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Jairam Ramesh tells Uttarakhand CM to stop illegal Mining

NEW DELHI: Environment Minister Jairam Ramesh has asked the Uttarakhand government to take action to stop illegal river bed mining in Ganga, particularly around Haridwar. This latest missive comes on the heels of the death of Swami Nigamanand, who was protesting against mining in the Ganga.

Ramesh's strongly worded letter to Uttarakhand Chief Minister Ramesh Pokhriyal Nishank refers to inaction by the state government in tackling illegal riverbed mining.

"It is unfortunate that in spite of my repeated requests, no effective action appears to have been taken by the state government to stop illegal river bed sand mining. Various media reports appearing in recent days confirm the inaction on the part of the state government," Ramesh wrote.

The environment minister's charge of inaction by the state government is likely to raise the pitch of the blame game, which is already underway, between the Congress and the BJP in the election bound state. This is not the first time that the environment minister has urged the state government to take steps to curb illegal mining. Ramesh had written 18 months ago asking the Uttarakhand government to take action.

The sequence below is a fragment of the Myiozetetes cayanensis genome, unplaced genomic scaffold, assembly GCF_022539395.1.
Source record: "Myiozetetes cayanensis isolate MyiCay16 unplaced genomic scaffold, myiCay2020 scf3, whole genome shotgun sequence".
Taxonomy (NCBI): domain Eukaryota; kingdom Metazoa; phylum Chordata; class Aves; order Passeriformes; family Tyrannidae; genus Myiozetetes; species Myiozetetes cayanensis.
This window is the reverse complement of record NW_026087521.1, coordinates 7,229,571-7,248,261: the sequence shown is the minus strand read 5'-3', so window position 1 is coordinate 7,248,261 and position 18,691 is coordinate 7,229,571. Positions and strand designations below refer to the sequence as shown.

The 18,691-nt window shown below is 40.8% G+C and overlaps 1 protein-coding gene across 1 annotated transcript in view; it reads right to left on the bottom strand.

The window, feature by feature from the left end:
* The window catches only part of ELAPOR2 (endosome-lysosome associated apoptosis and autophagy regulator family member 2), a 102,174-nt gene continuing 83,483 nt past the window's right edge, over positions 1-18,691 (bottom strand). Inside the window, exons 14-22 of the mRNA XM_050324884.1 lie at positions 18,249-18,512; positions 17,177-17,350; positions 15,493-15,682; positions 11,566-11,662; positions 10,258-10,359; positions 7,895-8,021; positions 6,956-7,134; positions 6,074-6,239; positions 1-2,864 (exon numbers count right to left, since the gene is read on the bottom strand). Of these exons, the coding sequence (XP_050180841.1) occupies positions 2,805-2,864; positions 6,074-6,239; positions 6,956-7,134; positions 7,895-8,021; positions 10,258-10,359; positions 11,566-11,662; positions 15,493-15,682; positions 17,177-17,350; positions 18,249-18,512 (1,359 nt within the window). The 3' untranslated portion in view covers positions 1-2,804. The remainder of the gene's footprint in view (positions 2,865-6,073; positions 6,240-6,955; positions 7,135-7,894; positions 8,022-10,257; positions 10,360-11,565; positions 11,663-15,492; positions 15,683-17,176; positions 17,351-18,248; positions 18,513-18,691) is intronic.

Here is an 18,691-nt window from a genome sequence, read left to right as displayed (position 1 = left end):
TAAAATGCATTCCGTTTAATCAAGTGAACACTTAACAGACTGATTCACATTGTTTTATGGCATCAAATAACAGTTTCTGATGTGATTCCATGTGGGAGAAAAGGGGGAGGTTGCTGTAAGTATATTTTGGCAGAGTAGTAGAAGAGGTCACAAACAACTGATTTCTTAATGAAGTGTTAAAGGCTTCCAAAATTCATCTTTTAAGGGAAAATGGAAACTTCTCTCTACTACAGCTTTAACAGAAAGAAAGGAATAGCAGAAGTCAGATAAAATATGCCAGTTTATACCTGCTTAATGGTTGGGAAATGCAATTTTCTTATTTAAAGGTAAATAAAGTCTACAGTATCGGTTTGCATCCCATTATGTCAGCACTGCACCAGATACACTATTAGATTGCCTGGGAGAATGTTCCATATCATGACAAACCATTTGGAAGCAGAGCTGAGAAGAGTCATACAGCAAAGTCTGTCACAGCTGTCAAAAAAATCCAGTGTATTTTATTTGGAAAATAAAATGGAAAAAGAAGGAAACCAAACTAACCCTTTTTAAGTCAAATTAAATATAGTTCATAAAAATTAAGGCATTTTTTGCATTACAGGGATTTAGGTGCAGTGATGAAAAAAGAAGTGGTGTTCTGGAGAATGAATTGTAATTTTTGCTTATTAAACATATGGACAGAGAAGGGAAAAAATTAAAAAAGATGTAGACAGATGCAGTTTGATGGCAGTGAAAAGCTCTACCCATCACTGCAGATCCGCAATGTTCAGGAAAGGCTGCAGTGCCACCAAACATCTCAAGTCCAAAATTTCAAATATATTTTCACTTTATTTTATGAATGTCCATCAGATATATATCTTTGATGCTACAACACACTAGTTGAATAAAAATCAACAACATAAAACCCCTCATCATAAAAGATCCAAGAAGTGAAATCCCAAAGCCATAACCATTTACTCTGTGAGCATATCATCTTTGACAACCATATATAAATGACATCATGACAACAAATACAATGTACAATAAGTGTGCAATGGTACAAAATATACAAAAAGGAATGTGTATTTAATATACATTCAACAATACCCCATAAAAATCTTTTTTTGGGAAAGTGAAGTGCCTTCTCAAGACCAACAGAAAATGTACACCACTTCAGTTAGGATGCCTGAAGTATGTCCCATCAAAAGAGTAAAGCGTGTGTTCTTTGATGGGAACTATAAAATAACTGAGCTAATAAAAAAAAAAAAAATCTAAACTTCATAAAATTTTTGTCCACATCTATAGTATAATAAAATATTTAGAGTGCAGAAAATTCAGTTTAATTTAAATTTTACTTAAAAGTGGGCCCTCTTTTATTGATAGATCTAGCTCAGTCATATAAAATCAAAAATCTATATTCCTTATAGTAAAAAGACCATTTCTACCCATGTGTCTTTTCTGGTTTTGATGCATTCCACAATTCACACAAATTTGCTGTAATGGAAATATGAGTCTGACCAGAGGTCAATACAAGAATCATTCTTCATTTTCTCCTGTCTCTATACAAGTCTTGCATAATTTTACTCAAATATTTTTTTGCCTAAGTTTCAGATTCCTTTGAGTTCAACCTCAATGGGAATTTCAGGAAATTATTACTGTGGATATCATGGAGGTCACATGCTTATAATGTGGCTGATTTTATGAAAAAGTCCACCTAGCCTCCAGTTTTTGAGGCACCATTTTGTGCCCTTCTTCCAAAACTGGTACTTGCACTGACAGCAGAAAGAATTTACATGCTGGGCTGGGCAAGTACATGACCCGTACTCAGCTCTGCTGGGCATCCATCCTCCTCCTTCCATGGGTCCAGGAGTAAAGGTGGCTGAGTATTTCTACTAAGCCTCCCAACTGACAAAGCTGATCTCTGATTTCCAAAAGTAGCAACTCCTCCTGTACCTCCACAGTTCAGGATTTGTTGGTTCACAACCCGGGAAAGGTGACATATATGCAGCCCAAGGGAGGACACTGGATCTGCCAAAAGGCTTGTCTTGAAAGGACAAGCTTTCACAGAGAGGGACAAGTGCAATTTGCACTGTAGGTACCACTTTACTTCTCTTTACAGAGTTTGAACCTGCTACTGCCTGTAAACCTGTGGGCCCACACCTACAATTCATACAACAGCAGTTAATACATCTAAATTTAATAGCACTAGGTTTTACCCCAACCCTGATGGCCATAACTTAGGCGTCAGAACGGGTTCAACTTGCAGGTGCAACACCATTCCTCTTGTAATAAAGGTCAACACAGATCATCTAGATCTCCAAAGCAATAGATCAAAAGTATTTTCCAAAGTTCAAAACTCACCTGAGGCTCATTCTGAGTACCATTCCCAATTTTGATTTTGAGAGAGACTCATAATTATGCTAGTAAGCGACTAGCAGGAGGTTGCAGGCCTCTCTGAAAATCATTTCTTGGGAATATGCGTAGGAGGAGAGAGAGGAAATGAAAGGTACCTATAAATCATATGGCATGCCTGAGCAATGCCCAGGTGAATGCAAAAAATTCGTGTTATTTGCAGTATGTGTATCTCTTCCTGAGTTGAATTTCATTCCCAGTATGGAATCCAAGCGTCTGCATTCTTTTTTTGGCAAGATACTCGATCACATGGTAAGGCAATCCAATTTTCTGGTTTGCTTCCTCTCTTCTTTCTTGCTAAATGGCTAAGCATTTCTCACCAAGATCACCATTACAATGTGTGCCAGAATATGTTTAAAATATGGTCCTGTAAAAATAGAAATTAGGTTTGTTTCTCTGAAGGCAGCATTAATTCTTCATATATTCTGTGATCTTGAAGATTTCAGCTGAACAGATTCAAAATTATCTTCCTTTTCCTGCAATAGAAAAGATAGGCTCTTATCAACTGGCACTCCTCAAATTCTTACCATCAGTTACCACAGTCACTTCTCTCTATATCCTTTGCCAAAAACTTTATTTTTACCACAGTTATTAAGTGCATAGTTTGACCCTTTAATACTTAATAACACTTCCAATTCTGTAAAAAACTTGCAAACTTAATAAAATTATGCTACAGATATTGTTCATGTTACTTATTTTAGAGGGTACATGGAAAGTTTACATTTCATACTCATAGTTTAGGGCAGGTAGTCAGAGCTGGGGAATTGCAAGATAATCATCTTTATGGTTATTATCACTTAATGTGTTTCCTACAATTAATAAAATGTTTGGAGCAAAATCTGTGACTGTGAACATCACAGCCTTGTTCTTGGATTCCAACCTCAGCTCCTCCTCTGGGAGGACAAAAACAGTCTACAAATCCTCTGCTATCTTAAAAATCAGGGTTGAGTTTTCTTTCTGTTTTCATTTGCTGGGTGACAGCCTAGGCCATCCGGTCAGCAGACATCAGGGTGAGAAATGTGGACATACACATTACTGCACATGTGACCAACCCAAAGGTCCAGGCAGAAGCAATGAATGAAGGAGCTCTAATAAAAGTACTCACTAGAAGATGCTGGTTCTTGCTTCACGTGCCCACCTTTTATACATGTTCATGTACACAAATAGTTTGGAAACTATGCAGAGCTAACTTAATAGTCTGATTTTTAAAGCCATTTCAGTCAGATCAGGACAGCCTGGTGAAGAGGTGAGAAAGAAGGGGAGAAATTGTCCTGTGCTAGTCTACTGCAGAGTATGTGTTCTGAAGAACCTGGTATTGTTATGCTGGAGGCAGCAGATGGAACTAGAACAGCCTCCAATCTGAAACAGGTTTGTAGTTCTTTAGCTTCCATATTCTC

"I would urge you to kindly have the matter looked into so that necessary instructions are issued to the concerned officers to take immediate action to stop illegal mining going on in your state, including at the Missarpur and Ajitpur in Hardwar, before the situation takes any ugly turn," Ramesh wrote in January last year.

The Mines and Minerals (Development and Regulation) Act delegates the power to frame rules to control and deal with illegal mining to the states. The environment ministry has argued that it is the responsibility of the Uttarakhand government to take the requisite action.

The fact that the environment ministry restricted itself to urging the state government to take action is seen to be in keeping with constitutional propriety. Given the import of the death of the 34 year-old Swami Nigamanand in the course of his non-violent protest against illegal mining, it is likely that the environment ministry will now take unilateral action, if the state government doesn't act soon.

The centre can under invoke provisions of the section 3 of the Environment Protection Act give directions to the state government. This is something that the environment ministry has recently done in the case of declaring the 135 kilometre stretch of the Bhagirathi between Gomukh and Devprayag as eco sensitive, under Section 3(2) of the Environment Protection Act, 1986.

Source: Economictimes.indiatimes.com

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